More than you want about redistricting;
And it doesn’t really matter much, anyway
This just in: The McDonald’s on Grand Avenue — the one all but next door to the international headquarters of Cityview -- sold 456 Shamrock Shakes on St. Patrick’s Day. Neighboring fast-food places were probably green with envy. ...
All state government in Iowa will come to a screeching halt on Thursday morning of next week. That’s when the nonpartisan Legislative Service Agency releases its first try at a map that redraws the state’s legislative districts, a map that could mean political life — or political death — for a legislator. The map cannot be amended by the Legislature, and no matter how fair and how close to perfect it is, it will be rejected. The LSA then will have 35 days to draw a second map, which will be just as fair and just as close to perfect and just as nonpartisan. In all likelihood, that map will be accepted by the Legislature; if it isn’t, the LSA is allowed one more shot at it — and if that fails, the Iowa Supreme Court then will draw a map that must become law. Legislators generally don’t want to take that risk, which is why they’ll avoid a third map that could conceivably be defeated, a key legislator told Skinny.
So if a legislator ends up being screwed by the first map — all of a sudden, his home town is no longer in his district or all of a sudden she and a fellow legislator live in the same district — that legislator will despair, but not panic. But if a legislator is screwed in the second map, panic will set in. A handful of legislators may end up moving, another handful retiring, another handful facing unexpected primary elections against fellow incumbents.
In the end, though, neither party will benefit much in the redrawing of the state districts. That’s the consensus of a big-time Democrat and a big-time Republican — both of whom are as close to the process as they can get — that Skinny talked to last week. Both think that the population shift from rural Iowa to the cities simply means that the seats the Republicans lose in the country will be offset by Republican victories in new seats created in the suburbs. “It will be a wash,” one of them said.
Iowa’s plan, first used 30 years ago following messy court challenges in the 1970s, is unique among the states and is widely praised for its nonpartisanship. In drawing its plan, the LSA is not allowed to consider past election results, the addresses of incumbents or party registration figures. It also can’t look at ethnic makeup. The LSA tries to draw districts as compact and close in population as possible, though the law allows a deviation of up to 5 percent from the norm. In 2000, the final plan had a deviation of just 1.89 percent for Iowa House seats and 1.46 percent for Iowa Senate seats. Ideally, each new House district will have 30,463 people in it, each Senate district 60,926. And boundaries must be similar; that is, every Senate district must contain two House districts. At least three public hearings must be held before the Legislature can vote on the first plan; four have been scheduled. The one in Des Moines will be on April 7. Oddly, no public hearings are required for a second or a third plan.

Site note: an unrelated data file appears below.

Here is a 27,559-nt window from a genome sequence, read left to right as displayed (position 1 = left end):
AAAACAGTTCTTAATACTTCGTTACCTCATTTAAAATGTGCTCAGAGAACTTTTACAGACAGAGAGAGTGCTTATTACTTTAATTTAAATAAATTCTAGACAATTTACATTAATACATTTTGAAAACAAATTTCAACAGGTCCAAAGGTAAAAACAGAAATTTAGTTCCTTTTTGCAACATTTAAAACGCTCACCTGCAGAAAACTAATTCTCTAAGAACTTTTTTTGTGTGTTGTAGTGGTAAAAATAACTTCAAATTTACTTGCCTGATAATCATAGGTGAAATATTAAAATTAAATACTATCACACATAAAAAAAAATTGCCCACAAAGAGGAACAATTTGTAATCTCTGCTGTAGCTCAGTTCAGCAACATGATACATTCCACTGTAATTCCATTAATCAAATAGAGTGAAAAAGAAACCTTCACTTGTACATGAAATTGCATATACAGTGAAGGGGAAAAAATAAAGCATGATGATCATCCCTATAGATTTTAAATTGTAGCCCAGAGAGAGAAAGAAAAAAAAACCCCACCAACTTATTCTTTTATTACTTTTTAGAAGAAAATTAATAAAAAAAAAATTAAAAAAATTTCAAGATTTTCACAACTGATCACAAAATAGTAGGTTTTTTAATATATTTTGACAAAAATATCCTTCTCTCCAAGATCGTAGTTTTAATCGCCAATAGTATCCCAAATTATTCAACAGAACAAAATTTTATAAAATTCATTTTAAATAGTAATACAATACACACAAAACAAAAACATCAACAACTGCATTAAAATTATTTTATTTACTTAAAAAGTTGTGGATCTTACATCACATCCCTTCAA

The hearings must be conducted by a five-person Temporary Redistricting Advisory Commission. The Democratic and Republican leaders of each House pick a member; the fifth is chosen by the other four and serves as chair. Former legislator Maggie Tinsman of Davenport is the chair. The four who chose her are Matt Paul and Eric Turner of Des Moines, Lance Ehmcke of Sioux City and Rose Brown of Council Bluffs.
The Legislature must pass the redistricting plan by Sept. 1, and the Governor must sign it by Sept. 15. If that doesn’t happen, the Court must provide one by Dec. 31. Ten years ago, the Legislature passed the second plan on June 19, and Tom Vilsack signed it into law on June 22, 2001. The House vote was 78 to 18; the Senate vote was 37-13. In 1981, the Legislature rejected the first two maps but accepted the third; in 1991, the Legislature passed the first version. ...
The map released next week will also redraw the state’s congressional districts, which will have far more impact that the state-legislature maps. Iowa will lose a Congress member — we’ll have four instead of five — and as Skinny has written several times in recent weeks, this could have a huge impact on Reps. Leonard Boswell, Tom Latham, Dave Loebsack and Bruce Braley as well as probable challenger Christie Vilsack. The person least likely to be affected — unless his district reaches into the Des Moines suburbs and unless Vilsack decides to take him on — is Rep. Steve King of western Iowa. He’s kind of nuts, but he’s well-liked in his district.
Besides, being nuts doesn’t disqualify a person from serving in Congress. ...
Skinny joins those in mourning the death last week of Margaret Swanson, a good citizen and a lovely woman.CV